The ChristianUnion (CU) and Reformed Political Party (SGP) are two small orthodox Protestant (neo-Calvinist) parties, who run together in EP elections since 1984 but who remain two separate parties in national elections. The CU, founded in 2001, was formed by the merger of two small orthodox Protestant parties – one of them a sectarian party formed by ex-ARP members of the Reformed Churches in the Netherlands (Liberated), dissidents from Kuyper’s Gereformeerde Kerken in 1948, the other a very similar party formed by ARP members who opposed the merger with the Catholics in 1975. The SGP is the oldest continuously-existing party, formed in 1918, by orthodox Protestant members of the ARP in opposition to female suffrage. The SGP is the best example of what the Dutch commonly call ‘testimonial parties’ – ideological parties focused on representing their principles and not pursuing coalition participation. The SGP represents the most orthodox and traditionalist members of bevindelijk gereformeerden churches and groups – fairly obscure (even to most Dutch!) orthodox Protestant/Calvinist groups emphasizing personal religious experiences and who remain loyal to traditions and old customs, rejecting some new technologies and scientific developments. While the CU is a more ‘modern’ party and not a testimonial party (having participated in the last Balkenende government), it remains very conservative on social issues (abortion, drugs, families, homosexuality, euthanasia, prostitution) but its interpretation of the Bible and the Gospel leads it to centre-left views on economic matters, immigration, foreign aid and the environment. The CU has criticized Wilders’ appeals to Judeo-Christian values in the past. The SGP is one of Europe’s most unique parties – the party famously banned women from joining until the courts forced it to accept them back in 2005 and its website is closed on Sundays. It has very conservative views on social issues, rejects freedom of religion (we should settle for freedom of conscience instead) and the SGP’s avowed end goal remains a Protestant theocratic state. In recent years, the SGP has kind of exchanged its traditional anti-papism/anti-Catholicism for anti-secularism and anti-Islamism. It has a very ambiguous relationship with Wilders’ PVV, at times joining him in opposing Islam and ‘Islamization of the Netherlands’ but remaining somewhat reticent to fully join him, likely realizing that some of the religious traditions which some of the SGP defends for its voters are quite similar to some Muslim religious traditions which the PVV incessantly denounces. Both the CU and the SGP have been ‘constructive opposition’ parties since 2010, helping the VVD-CDA and now VVD-PvdA governments to pass some pieces of legislation in the Senate. The SGP has never participated in government (but came very close in 2003) and likely never will.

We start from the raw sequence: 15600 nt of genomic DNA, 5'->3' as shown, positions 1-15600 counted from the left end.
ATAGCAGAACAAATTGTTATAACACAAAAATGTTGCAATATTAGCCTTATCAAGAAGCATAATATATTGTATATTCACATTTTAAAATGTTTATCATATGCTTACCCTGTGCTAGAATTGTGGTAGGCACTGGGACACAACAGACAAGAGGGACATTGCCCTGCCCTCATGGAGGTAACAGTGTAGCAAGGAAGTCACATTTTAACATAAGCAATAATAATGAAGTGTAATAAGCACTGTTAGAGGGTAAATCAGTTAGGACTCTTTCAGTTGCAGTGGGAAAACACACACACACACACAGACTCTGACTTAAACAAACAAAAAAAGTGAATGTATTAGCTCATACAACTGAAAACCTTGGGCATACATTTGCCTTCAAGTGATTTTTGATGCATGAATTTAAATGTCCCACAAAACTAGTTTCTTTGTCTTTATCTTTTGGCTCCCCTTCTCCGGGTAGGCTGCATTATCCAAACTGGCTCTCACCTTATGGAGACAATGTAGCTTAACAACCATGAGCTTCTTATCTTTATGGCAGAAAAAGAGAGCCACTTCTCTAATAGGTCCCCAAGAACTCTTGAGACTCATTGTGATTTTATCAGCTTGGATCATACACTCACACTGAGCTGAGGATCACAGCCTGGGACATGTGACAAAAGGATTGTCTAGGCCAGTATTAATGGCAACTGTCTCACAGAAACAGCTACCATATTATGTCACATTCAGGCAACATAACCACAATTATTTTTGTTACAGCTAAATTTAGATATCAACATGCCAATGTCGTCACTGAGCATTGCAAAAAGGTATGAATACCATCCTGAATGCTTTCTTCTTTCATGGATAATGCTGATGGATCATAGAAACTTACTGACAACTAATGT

The SGP has an extremely stable electorate, having won two or three MPs in every elections since 1925 – the SGP has a small, loyal and high-turnout base but it has extremely little appeal to other parties (it likely exchanges voters only with the CU and CDA, and even then); the CU has a wider and slightly less stable clientele, similarly religious but with more outreach to conservative and religious voters who may find the SGP a bit too much. Both parties are heavily concentrated in the Netherlands’ Bible Belt, a central chain running from Zeeland to northern Overijssel.
In a low-turnout EP election, the CU/SGP did well, improving from a combined result of 5.2% in 2012 to 7.7% in 2014, because of both parties’ ability to hold their reliable, loyal and high-turnout voters. In 2009, the CU joined the ECR group while the SGP, apparently because of its views on women, was unable to join and instead went to EFD. The SGP has now joined the ECR – the British Conservatives’ inconvenient group allies in the EP can now include a theocratic party!
The GreenLeft had, like in the local elections, a mixed result. On the one hand, its performance is down on the last EP election and that means that the GL loses one MEP and about 2% from the 2009 election. On the other hand, the GreenLeft has begun recovering from the 2012 rout, being one of the few parties to actually win more raw votes in the EP election than in the last national election and boosting its vote share from 2.3% to 6.9% – although it may end up with less than that in a national election, as many of its leftist supporters will end up voting strategically. The GL suffered a few bad months after the 2012 disaster, as the internal bickering continued – GL leader Jolande Sap, held responsible for the disaster because of her ill-advised cooperation with the centre-right government in 2012 and psychodrama in the party, was forced against her will. Her successor, Bram van Ojik, an old-timer who comes from the PPR, has kept a low-profile and steered clear on controversy, aiming to rebuild the GL through hard work in Parliament. Sooner or later, however, the GL will likely need to face the issue of what kind of party it wants to be – being a social liberal, green progressive party can’t be it, because those kinds of voters can already vote D66.